Saturday, March 7, 2009


Alright, WHAT is the deal with Walmart?!?! Seriously. I have never enjoyed the whole Walmart experience... until I am home and putting groceries away. Then, and only then, when I am NOT surrounded by a bunch of people who just stand in the aisles having conversations with their entire families (seriously, I think these people bring along grandparents, aunts, uncles, cousins, next door neighbors) and seem incapable of moving out of your way (I, on the other hand think it glorious when (on rare occassions) I can go to the store without the boys). When I am not waiting in line to check out for an hour because there are only 3 clerks but 30+ registers can I enjoy the thought that it is worth it because I have saved money! Well, that is what I used to think anyway. But I've been noticing that my grocery bill is going up and up and up. And that's WITH us trying to cut back and back and back to save money for V's adoption costs. Darren and I have joked (although I think he might seriously begin to consider it) living off Ramen noodles and PB&J until V comes home. To further explore my current frsutration... Yesterday was payday, so we went grocery shopping. We went to this AMAZING store called Aldi, anyone familiar with it? Anyhow we got the bulk of what we needed there, chicken, fruit, kleenex, toliet paper, razors, fish, yougert, veggies, crackers, ziplock bags, jelly, salmon, tuna, spaghetti sauce, honey, pasta, potatoes, and eggs to name a few. For a total of 95 items, we spent $141.58. AWESOME!!!
Then today I made the trip to Walmart to get the things Aldi didn't have, or a few things I'd forgotten. Some of my Walmart purchases included, pens, pencils, paper towels, coffee, mouthwash, body wash, cooking spray, ground cinnamon, adobo spice, gum, envelopes, printer paper, ink cartridges ($15 x 2) splenda, soy milk, hangers, printer paper, a $5 movie for Aidan, and $1 snack for each of the boys. A total of 52 items. Wanna guess my total??? Go on, guess!


That's RIDICULOUS!!! So again, I ask, what is up with Walmart?

Monday, March 2, 2009

I've got a non adoption bone to pick...

Call me overprotective, sensitive, defensive and uptight... but I'm not.

Okay, so I know that every parent thinks their child is a genius, and therefore doesn't want to hear anything less. I know Aidan probably isn't a certifiable genius and I know he isn't the smartest kid to walk the face of the earth, and I know he struggles in some areas... mostly because when he gets frustrated with a particular type of material he just shuts down and we either end up in a shouting match or we walk away knowing school is over for the day... However, that being said, he's one of the brightest kids I've ever worked with, and I'd say the same thing if he wasn't my son. And yes I do have qualifications on which to base this judgement. I've worked with kids since I was 12, in all different types of settings, including 2.5 years of teaching pre-k. Aidan has been organizing his toys by "thing" into different baskets since he was 3, and he gets upset if we put them in the wrong basket. He has been coloring inside the lines since he was 3. He has the vocabulary of a jr. higher, he can recite the Lord's Prayer, Apostle's Creed, And an entire Psalm, plus several other Bible verses. He's also been putting 75-100 piece puzzles together by himself for nearly a year! He is helpful, articulate, organized, focused, and eager to learn.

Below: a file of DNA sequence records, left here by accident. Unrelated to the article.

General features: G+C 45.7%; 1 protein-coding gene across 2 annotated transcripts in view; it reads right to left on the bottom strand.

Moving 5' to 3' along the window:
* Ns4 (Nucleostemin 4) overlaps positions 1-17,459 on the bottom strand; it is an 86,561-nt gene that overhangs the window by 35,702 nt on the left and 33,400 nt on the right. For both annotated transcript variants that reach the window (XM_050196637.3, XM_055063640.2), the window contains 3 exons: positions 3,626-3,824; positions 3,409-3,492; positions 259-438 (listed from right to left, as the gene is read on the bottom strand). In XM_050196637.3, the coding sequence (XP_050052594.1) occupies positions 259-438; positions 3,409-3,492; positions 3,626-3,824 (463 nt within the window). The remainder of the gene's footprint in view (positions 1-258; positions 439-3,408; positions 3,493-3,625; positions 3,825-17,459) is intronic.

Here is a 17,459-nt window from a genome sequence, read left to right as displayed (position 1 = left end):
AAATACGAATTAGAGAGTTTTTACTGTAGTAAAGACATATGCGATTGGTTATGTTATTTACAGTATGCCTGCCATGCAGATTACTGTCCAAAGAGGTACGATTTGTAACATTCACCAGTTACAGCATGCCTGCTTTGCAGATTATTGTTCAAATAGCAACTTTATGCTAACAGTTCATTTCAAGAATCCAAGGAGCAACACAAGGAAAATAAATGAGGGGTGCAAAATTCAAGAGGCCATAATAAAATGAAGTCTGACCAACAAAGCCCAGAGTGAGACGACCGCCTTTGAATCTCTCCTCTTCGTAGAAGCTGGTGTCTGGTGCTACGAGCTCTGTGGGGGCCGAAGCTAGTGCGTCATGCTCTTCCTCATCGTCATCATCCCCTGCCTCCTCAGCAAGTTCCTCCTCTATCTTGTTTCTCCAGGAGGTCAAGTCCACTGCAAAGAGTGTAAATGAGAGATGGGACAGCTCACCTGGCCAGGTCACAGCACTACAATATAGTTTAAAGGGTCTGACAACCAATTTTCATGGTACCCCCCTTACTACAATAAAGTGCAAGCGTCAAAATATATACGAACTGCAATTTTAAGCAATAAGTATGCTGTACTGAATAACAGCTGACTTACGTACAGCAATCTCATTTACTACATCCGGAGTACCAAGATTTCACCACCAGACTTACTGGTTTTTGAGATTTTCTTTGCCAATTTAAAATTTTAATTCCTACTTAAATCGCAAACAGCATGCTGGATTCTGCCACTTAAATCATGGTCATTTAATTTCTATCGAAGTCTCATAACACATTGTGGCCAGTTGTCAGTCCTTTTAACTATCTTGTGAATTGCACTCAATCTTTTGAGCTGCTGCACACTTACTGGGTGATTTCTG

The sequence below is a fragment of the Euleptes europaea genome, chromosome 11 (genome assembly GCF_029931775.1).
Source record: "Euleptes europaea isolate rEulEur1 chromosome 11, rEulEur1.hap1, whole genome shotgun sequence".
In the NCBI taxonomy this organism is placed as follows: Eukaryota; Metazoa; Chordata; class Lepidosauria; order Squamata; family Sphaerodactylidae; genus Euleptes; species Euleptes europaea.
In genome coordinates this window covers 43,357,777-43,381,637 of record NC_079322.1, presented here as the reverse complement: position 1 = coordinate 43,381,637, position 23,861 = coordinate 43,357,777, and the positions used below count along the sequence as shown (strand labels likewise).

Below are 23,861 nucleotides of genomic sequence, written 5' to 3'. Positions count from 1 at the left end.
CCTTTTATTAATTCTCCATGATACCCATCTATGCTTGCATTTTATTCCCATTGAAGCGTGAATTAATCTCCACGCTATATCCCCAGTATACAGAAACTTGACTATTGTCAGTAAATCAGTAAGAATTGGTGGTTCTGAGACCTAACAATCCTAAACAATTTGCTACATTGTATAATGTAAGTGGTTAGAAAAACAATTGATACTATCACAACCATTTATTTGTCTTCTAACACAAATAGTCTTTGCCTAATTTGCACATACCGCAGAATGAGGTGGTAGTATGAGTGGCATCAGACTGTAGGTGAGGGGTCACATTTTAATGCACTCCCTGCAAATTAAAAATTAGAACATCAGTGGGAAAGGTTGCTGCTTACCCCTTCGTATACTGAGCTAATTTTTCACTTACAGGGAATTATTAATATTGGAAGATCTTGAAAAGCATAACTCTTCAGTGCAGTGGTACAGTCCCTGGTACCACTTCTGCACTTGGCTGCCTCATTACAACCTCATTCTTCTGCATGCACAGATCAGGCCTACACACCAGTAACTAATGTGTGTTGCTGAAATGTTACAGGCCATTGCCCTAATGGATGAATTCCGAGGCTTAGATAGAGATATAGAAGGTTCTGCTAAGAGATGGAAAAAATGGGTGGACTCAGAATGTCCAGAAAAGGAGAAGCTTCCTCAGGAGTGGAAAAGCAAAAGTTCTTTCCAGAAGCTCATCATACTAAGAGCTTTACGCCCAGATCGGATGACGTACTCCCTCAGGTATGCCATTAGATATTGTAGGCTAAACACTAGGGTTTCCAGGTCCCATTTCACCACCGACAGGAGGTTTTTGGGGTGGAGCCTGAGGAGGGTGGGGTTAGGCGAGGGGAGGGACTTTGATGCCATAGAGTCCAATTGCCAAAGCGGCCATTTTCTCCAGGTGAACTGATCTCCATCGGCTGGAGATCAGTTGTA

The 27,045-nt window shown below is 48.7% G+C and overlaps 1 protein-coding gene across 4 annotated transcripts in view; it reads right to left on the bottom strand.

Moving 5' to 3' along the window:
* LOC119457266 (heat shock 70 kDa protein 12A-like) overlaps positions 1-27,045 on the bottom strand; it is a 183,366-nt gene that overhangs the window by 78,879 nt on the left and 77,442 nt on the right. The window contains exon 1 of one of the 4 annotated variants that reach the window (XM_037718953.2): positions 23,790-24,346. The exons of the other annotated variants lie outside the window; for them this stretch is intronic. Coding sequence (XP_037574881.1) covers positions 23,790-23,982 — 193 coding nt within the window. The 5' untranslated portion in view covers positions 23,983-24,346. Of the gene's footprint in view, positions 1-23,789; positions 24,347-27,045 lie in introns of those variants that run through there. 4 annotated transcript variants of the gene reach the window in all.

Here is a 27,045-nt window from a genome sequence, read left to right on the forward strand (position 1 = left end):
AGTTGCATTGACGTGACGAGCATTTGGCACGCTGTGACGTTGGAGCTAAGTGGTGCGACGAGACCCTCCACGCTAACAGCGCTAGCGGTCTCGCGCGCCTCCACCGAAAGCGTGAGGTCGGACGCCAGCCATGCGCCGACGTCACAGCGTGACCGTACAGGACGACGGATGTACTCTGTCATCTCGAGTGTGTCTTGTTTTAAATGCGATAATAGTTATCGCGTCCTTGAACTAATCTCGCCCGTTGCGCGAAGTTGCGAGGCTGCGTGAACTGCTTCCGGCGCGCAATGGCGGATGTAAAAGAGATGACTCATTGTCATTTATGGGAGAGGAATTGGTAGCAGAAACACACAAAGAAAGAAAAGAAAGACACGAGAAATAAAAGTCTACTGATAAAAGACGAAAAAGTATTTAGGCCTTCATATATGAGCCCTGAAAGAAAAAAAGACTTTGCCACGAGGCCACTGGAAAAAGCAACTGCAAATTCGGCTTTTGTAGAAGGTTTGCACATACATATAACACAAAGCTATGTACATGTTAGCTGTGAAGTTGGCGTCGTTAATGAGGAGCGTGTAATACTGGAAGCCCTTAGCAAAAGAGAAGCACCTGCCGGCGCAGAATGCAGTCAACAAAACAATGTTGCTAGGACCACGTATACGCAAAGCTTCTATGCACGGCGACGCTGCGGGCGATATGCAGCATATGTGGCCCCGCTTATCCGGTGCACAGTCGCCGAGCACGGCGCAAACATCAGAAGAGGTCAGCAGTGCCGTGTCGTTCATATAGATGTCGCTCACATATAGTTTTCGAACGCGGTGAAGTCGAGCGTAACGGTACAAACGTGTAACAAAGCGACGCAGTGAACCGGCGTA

I say all this to help you understand our shock today when we received Aidan's "estimated developmental age" score from the Private school we applied to. Granted, now that we know we can move on with the adoption we can no way afford to send him there, but that's beside the point... They said that from 0-100% he is in the 18% in regards to kindergarten readiness. That's just absurd! I have no idea how they came up with that score. Seriously, He scored at his age level on Personal Skills (Personal data; independence and self-sufficiency skills; responsibility) and Language (Understanding and using words; necessary for all language skill area). He scored a half year ahead in Fine Motor Skills (Coordination of the small muscles of the hands and fingers; necessary for writing, cutting, and detail work). He scored a whole year ahead in Visual Motor (Coordination of the eyes and hands; necessary for writing and copying) Body Image (Awareness of self and position in space; necessary for understanding the relationship of one part of the body to another) and Numbers (Counting and number concepts; necessary for understanding math concepts). He scored a year and a half ahead in Gross Motor (Coordination and control of the large muscles of the body; basis for development of all other areas). BUT he scored a year younger in Concepts (Factual knowledge and reasoning skills; the ability to understand relationships; necessary for critical thinking and reasoning).

Okay so all scores are by age. He "should" have a 5 in all areas.
Visual Motor: 6
Personal Skills: 5
Concepts: 4
Body Image: 6
Language: 5
Numbers: 6
Fine Motor: 5.5
Gross Motor: 6.5

Therefore, he is ahead in 5 areas, average in 2 and behind in 1.

THEN they hand us the worksheet for kids with problems in the concept area.
Colors: Um... he knows his colors, has for 2.5-3 years.

Judgment/Reasoning: Okay I can see how he may be behind in this area

Time: Seriously? They want a child ENTERING kindergarten to tell time???
Also he was expected to know the days of the week. The difference in day, week, month and year. Also able to identify seasons and the months that belong to each season.

Categories: Sorting and identifying objects by the way they are the same or different
He's been doing this for 2 years. He sorts his toys this way. Lines up his toys by height, color etc...

Anyway... either the test was flawed, Aidan had a really off day, the concept category was HEAVILY weighted, so much so it would squash his scoring high in 5 other categories, or I'm just plain crazy. You be the judge, I just wanted to vent, and I did. Now it's out of my system.